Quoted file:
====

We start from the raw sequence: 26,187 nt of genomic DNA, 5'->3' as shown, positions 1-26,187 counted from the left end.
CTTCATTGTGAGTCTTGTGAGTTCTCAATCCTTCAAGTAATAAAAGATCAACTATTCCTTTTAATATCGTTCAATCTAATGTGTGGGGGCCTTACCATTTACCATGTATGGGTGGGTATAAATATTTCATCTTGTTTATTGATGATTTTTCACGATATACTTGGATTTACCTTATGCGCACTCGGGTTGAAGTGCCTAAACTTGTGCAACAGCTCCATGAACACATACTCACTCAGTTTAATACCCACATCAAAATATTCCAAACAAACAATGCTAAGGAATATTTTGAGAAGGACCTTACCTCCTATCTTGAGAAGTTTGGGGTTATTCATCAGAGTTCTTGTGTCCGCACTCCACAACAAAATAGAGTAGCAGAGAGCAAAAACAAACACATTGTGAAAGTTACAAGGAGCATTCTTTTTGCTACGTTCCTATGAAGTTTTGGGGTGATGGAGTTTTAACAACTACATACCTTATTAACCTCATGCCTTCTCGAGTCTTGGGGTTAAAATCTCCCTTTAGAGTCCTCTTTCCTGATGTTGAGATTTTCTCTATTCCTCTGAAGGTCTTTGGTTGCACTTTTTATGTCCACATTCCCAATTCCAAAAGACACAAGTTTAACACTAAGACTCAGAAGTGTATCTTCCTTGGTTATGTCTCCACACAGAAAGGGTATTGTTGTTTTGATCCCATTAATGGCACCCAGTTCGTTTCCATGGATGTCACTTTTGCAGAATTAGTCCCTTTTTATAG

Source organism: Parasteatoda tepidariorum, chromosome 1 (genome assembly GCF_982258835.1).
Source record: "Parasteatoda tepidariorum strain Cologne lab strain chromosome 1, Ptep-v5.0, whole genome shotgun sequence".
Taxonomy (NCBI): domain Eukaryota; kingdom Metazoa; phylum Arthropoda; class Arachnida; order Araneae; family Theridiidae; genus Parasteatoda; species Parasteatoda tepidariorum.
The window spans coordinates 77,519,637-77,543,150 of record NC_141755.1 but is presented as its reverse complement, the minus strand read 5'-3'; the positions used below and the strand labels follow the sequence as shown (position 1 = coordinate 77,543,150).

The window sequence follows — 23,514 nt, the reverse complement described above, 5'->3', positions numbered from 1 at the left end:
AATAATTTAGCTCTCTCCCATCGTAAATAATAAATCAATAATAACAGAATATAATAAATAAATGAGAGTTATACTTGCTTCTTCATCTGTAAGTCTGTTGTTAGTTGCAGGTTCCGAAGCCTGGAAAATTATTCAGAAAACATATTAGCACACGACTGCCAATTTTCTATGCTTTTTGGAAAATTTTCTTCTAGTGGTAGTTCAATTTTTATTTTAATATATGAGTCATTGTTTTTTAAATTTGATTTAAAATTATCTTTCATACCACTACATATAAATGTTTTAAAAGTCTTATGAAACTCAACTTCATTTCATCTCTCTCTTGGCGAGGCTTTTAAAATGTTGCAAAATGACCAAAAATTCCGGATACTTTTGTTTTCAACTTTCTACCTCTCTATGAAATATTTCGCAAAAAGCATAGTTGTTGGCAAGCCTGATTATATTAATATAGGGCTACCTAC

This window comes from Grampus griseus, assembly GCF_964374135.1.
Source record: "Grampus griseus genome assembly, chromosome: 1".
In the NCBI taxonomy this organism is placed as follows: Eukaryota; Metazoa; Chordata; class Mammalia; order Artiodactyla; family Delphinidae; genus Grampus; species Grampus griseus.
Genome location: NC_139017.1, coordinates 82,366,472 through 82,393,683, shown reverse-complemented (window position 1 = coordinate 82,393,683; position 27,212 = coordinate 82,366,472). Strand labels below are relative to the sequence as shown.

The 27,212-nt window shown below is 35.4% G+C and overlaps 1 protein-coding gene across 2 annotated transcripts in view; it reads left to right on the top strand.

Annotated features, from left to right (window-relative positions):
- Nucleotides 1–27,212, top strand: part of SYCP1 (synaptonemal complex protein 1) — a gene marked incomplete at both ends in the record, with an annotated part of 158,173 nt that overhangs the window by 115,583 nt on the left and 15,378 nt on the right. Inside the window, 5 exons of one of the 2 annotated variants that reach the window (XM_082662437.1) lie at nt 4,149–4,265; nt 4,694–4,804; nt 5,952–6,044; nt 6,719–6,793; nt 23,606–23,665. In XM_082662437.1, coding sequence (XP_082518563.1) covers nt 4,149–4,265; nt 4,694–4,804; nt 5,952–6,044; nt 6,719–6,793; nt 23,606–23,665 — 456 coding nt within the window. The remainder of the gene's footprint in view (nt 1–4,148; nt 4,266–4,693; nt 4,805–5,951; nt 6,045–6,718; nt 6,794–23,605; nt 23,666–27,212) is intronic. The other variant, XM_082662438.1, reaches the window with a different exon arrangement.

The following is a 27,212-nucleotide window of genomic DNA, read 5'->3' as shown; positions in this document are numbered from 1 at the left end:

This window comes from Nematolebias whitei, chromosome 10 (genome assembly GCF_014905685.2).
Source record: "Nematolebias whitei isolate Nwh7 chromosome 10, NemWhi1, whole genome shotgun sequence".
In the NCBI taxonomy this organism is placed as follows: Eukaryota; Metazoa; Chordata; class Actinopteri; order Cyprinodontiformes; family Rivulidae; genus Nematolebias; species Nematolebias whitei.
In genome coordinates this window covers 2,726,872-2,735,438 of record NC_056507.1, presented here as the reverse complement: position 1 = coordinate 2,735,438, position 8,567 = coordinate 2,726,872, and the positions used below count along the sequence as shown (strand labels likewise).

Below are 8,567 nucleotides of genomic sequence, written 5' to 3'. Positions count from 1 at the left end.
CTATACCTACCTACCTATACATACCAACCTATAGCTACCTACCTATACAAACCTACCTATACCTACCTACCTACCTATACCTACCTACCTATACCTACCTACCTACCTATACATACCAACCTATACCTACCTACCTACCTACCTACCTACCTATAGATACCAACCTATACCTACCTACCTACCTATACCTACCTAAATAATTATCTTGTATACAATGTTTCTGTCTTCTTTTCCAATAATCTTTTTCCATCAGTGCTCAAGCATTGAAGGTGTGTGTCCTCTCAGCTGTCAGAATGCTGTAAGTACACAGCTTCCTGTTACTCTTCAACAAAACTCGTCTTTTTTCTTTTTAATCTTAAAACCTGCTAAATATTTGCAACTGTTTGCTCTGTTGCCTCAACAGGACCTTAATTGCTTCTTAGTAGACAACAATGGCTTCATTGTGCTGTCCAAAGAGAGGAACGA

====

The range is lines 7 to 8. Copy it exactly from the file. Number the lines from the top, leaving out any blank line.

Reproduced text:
The window sequence follows — 23,514 nt, the reverse complement described above, 5'->3', positions numbered from 1 at the left end:
AATAATTTAGCTCTCTCCCATCGTAAATAATAAATCAATAATAACAGAATATAATAAATAAATGAGAGTTATACTTGCTTCTTCATCTGTAAGTCTGTTGTTAGTTGCAGGTTCCGAAGCCTGGAAAATTATTCAGAAAACATATTAGCACACGACTGCCAATTTTCTATGCTTTTTGGAAAATTTTCTTCTAGTGGTAGTTCAATTTTTATTTTAATATATGAGTCATTGTTTTTTAAATTTGATTTAAAATTATCTTTCATACCACTACATATAAATGTTTTAAAAGTCTTATGAAACTCAACTTCATTTCATCTCTCTCTTGGCGAGGCTTTTAAAATGTTGCAAAATGACCAAAAATTCCGGATACTTTTGTTTTCAACTTTCTACCTCTCTATGAAATATTTCGCAAAAAGCATAGTTGTTGGCAAGCCTGATTATATTAATATAGGGCTACCTAC